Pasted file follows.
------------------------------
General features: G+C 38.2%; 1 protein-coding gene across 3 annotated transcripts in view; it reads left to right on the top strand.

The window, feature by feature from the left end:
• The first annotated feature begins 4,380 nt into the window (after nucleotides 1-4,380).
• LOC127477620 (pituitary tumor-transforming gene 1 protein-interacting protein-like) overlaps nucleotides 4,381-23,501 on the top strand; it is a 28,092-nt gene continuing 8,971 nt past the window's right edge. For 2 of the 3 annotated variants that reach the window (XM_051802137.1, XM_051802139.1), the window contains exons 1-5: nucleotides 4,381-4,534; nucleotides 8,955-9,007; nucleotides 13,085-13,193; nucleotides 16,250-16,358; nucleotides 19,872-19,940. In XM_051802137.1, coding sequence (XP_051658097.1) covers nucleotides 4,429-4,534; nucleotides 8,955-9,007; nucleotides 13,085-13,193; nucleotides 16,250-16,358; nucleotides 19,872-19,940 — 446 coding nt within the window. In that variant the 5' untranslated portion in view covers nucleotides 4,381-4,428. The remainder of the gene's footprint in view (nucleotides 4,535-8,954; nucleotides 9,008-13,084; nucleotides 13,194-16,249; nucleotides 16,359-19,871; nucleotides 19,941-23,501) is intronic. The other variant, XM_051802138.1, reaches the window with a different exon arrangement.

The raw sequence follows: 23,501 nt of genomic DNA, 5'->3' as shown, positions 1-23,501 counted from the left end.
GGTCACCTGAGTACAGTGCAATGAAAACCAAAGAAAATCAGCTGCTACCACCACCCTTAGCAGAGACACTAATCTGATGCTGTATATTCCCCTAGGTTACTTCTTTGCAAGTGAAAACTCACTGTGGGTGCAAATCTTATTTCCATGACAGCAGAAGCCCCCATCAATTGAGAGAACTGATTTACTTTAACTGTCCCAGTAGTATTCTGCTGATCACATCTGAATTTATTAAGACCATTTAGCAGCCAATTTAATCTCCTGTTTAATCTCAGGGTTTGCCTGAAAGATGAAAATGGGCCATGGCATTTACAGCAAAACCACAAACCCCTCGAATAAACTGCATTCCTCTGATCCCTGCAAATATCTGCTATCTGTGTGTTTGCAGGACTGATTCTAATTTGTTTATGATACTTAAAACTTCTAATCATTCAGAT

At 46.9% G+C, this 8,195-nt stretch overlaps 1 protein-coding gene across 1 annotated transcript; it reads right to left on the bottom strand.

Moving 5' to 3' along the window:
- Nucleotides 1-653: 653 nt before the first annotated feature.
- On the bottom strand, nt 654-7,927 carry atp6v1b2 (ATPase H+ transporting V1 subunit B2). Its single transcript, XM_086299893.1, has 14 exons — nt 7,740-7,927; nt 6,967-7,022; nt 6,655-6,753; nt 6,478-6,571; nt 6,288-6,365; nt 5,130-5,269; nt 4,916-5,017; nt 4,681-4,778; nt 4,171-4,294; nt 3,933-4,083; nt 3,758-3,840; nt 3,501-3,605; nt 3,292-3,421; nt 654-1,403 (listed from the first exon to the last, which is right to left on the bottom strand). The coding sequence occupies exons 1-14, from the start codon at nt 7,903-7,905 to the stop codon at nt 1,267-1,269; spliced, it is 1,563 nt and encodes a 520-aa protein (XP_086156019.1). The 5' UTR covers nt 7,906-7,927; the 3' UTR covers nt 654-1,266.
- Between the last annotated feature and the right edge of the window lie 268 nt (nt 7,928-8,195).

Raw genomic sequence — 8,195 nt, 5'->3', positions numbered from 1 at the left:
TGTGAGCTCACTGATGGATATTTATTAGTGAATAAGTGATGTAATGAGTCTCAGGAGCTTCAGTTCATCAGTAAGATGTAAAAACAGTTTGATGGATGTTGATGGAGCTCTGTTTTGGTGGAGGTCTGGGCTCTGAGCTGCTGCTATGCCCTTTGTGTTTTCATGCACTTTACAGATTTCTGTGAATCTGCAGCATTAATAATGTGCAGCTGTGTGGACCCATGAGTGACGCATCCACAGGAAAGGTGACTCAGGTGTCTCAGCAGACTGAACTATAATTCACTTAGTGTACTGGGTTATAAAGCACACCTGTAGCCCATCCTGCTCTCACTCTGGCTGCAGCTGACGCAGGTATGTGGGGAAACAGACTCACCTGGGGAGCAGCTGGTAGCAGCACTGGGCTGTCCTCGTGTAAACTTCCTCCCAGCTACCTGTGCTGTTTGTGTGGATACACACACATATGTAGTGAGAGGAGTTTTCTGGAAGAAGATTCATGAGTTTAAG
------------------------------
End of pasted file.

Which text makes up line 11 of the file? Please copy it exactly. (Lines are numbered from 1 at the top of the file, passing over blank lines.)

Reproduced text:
- Between the last annotated feature and the right edge of the window lie 268 nt (nt 7,928-8,195).